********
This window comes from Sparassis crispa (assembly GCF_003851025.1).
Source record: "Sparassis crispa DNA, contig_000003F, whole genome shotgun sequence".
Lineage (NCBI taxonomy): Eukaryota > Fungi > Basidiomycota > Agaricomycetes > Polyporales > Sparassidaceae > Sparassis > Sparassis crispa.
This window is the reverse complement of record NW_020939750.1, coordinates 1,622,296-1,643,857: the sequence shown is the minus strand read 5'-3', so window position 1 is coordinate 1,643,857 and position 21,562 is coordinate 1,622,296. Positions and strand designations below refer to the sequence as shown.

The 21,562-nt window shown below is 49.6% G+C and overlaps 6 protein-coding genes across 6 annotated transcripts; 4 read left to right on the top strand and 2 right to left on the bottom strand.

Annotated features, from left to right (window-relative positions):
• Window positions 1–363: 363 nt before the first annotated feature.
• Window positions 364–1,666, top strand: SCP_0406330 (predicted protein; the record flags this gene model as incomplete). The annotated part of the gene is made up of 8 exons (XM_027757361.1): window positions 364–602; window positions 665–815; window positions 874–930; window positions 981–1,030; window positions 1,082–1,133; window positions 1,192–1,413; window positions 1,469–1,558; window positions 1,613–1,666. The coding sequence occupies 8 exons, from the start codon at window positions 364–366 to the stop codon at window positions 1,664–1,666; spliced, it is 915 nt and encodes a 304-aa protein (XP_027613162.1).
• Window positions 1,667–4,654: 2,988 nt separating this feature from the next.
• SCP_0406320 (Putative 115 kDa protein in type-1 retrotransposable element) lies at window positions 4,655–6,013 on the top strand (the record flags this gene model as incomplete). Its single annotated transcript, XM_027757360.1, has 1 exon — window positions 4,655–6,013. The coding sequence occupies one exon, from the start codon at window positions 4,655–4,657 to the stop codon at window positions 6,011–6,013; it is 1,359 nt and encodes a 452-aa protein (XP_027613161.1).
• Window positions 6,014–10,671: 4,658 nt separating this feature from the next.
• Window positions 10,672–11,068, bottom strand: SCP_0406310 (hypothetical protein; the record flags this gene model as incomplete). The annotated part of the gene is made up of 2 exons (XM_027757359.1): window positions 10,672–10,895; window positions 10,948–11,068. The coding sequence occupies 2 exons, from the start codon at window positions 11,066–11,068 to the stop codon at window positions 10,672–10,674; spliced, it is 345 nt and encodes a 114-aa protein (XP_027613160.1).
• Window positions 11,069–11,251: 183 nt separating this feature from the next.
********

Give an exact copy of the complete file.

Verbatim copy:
This window comes from Sparassis crispa (assembly GCF_003851025.1).
Source record: "Sparassis crispa DNA, contig_000003F, whole genome shotgun sequence".
Lineage (NCBI taxonomy): Eukaryota > Fungi > Basidiomycota > Agaricomycetes > Polyporales > Sparassidaceae > Sparassis > Sparassis crispa.
This window is the reverse complement of record NW_020939750.1, coordinates 1,622,296-1,643,857: the sequence shown is the minus strand read 5'-3', so window position 1 is coordinate 1,643,857 and position 21,562 is coordinate 1,622,296. Positions and strand designations below refer to the sequence as shown.

The 21,562-nt window shown below is 49.6% G+C and overlaps 6 protein-coding genes across 6 annotated transcripts; 4 read left to right on the top strand and 2 right to left on the bottom strand.

Annotated features, from left to right (window-relative positions):
• Window positions 1–363: 363 nt before the first annotated feature.
• Window positions 364–1,666, top strand: SCP_0406330 (predicted protein; the record flags this gene model as incomplete). The annotated part of the gene is made up of 8 exons (XM_027757361.1): window positions 364–602; window positions 665–815; window positions 874–930; window positions 981–1,030; window positions 1,082–1,133; window positions 1,192–1,413; window positions 1,469–1,558; window positions 1,613–1,666. The coding sequence occupies 8 exons, from the start codon at window positions 364–366 to the stop codon at window positions 1,664–1,666; spliced, it is 915 nt and encodes a 304-aa protein (XP_027613162.1).
• Window positions 1,667–4,654: 2,988 nt separating this feature from the next.
• SCP_0406320 (Putative 115 kDa protein in type-1 retrotransposable element) lies at window positions 4,655–6,013 on the top strand (the record flags this gene model as incomplete). Its single annotated transcript, XM_027757360.1, has 1 exon — window positions 4,655–6,013. The coding sequence occupies one exon, from the start codon at window positions 4,655–4,657 to the stop codon at window positions 6,011–6,013; it is 1,359 nt and encodes a 452-aa protein (XP_027613161.1).
• Window positions 6,014–10,671: 4,658 nt separating this feature from the next.
• Window positions 10,672–11,068, bottom strand: SCP_0406310 (hypothetical protein; the record flags this gene model as incomplete). The annotated part of the gene is made up of 2 exons (XM_027757359.1): window positions 10,672–10,895; window positions 10,948–11,068. The coding sequence occupies 2 exons, from the start codon at window positions 11,066–11,068 to the stop codon at window positions 10,672–10,674; spliced, it is 345 nt and encodes a 114-aa protein (XP_027613160.1).
• Window positions 11,069–11,251: 183 nt separating this feature from the next.